Restore Emergency at Cheltenham General Hospital (REACH) is launching what it considers to be a crucial and timely survey to gather patients’ views on planned surgery and patient information during the COVID 19 Crisis. REACH is making the survey available to both the people of Gloucestershire and the wider UK population as it is such an important issue that Hospital Trusts around the UK are having to grapple with. It will then publish the results from the survey in July.
REACH is concerned that vulnerable patients needing emergency treatment must go to the Gloucestershire Royal Hospital, where COVID 19 cases are also being dealt with.
As the world readjusts to a new normal, the NHS is quite rightly keen to restart the process of performing planned surgery on the growing number of patients on hospital waiting lists. As each NHS Trust owes a duty of care to every patient, the hospital managers in each NHS Trust must consider the best possible separation of these patient groups, given the physical assets of each Trust. This is to reduce the risk for patients undergoing planned surgery acquiring COVID during their hospital stay with its potentially catastrophic consequences.
The survey can be found here . REACH has also produced a document titled “Restarting planned surgery in the COVID 19 era and important information for all patients on hospital waiting lists”, which respondents are encouraged to read before completing the survey.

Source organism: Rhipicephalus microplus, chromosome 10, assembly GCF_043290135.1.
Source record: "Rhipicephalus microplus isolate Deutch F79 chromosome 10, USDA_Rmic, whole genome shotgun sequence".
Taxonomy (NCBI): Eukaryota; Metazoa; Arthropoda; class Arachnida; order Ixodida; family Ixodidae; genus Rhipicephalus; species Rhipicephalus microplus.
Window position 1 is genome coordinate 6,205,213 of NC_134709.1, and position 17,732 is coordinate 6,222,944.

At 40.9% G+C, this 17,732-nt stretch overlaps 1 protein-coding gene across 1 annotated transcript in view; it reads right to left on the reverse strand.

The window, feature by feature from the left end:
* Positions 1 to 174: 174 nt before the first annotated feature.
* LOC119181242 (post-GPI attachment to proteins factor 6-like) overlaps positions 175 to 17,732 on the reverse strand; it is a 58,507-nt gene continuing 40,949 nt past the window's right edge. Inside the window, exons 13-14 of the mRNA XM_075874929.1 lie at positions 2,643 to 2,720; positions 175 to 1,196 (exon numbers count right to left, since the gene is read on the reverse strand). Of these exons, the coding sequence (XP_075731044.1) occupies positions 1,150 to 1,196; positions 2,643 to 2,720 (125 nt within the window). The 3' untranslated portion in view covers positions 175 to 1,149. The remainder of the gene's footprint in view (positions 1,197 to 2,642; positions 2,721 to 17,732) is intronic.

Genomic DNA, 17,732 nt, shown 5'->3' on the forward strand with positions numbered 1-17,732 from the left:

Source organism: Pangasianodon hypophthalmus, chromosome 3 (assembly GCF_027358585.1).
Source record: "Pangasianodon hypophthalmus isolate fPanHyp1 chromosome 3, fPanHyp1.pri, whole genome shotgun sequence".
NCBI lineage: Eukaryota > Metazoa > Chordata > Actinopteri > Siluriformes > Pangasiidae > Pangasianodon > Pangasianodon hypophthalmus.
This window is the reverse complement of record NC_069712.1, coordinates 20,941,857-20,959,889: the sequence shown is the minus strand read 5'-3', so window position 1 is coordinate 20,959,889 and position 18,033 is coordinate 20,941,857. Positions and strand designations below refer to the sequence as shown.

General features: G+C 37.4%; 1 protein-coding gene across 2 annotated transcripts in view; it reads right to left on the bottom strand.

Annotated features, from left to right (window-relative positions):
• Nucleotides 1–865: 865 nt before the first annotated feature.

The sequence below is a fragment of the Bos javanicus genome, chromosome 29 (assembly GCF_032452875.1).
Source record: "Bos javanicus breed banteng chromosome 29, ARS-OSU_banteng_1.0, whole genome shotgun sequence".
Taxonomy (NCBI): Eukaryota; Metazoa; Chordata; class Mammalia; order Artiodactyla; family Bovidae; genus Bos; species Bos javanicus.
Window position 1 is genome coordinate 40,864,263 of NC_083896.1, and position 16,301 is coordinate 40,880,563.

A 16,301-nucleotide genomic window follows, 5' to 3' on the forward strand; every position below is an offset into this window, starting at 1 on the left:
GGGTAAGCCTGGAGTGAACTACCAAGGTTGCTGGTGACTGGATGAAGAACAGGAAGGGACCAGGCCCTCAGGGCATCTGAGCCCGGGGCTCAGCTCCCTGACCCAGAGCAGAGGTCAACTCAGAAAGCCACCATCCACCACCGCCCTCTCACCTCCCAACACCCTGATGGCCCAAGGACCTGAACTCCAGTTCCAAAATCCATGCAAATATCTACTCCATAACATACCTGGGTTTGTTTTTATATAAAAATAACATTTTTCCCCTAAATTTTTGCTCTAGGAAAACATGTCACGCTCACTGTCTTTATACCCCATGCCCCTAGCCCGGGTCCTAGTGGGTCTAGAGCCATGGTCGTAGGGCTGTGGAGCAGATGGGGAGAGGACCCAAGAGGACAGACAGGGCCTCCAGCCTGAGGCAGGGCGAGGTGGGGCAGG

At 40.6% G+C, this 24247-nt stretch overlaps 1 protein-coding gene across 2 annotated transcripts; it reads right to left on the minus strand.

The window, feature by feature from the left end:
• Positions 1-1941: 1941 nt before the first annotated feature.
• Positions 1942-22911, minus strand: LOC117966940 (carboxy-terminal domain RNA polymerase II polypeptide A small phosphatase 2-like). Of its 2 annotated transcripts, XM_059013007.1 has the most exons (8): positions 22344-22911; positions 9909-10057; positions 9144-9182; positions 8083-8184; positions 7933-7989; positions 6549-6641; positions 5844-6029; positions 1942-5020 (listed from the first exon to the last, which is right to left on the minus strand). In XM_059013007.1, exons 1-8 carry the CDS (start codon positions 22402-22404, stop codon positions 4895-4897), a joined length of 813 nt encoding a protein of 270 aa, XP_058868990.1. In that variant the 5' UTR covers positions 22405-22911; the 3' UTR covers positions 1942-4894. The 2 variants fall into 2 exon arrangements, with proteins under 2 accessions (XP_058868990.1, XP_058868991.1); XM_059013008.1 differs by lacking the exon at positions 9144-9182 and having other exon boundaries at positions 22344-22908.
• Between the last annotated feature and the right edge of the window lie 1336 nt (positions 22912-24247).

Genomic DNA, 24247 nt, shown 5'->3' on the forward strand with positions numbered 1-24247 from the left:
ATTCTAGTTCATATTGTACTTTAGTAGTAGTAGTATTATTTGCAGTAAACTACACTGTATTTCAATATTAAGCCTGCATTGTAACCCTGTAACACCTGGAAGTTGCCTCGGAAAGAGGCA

Michael Ratcliffe MBE (right), Chairman of REACH commented:
“Here in Gloucestershire, Cheltenham General Hospital A&E has temporarily become a minor injuries unit with all other emergencies directed towards Gloucestershire Royal Hospital. The Trust has stated that this will ensure that Cheltenham General is a “COVID free” or “COVID protected” hospital, where planned surgery can occur with minimal risk of COVID infection. With planned surgery, steps can be taken to ensure patients are COVID free, but patients admitted through emergency departments are assumed to be potentially COVID positive, pending COVID swab test results.”
“Given the potential risk of COVID transmission between emergency and planned surgical patients we were surprised to learn that planned surgery patients with the highest risk of serious harm from COVID will continue to have operations at Gloucestershire Royal. It was this fact that first sparked the idea of the survey”.
“We are encouraging as many people as possible to take part in this survey, both from within Gloucestershire and other parts of the UK. We very much hope that this will provide invaluable insight into patients’ views on planned surgery during COVID 19 and the information they receive”.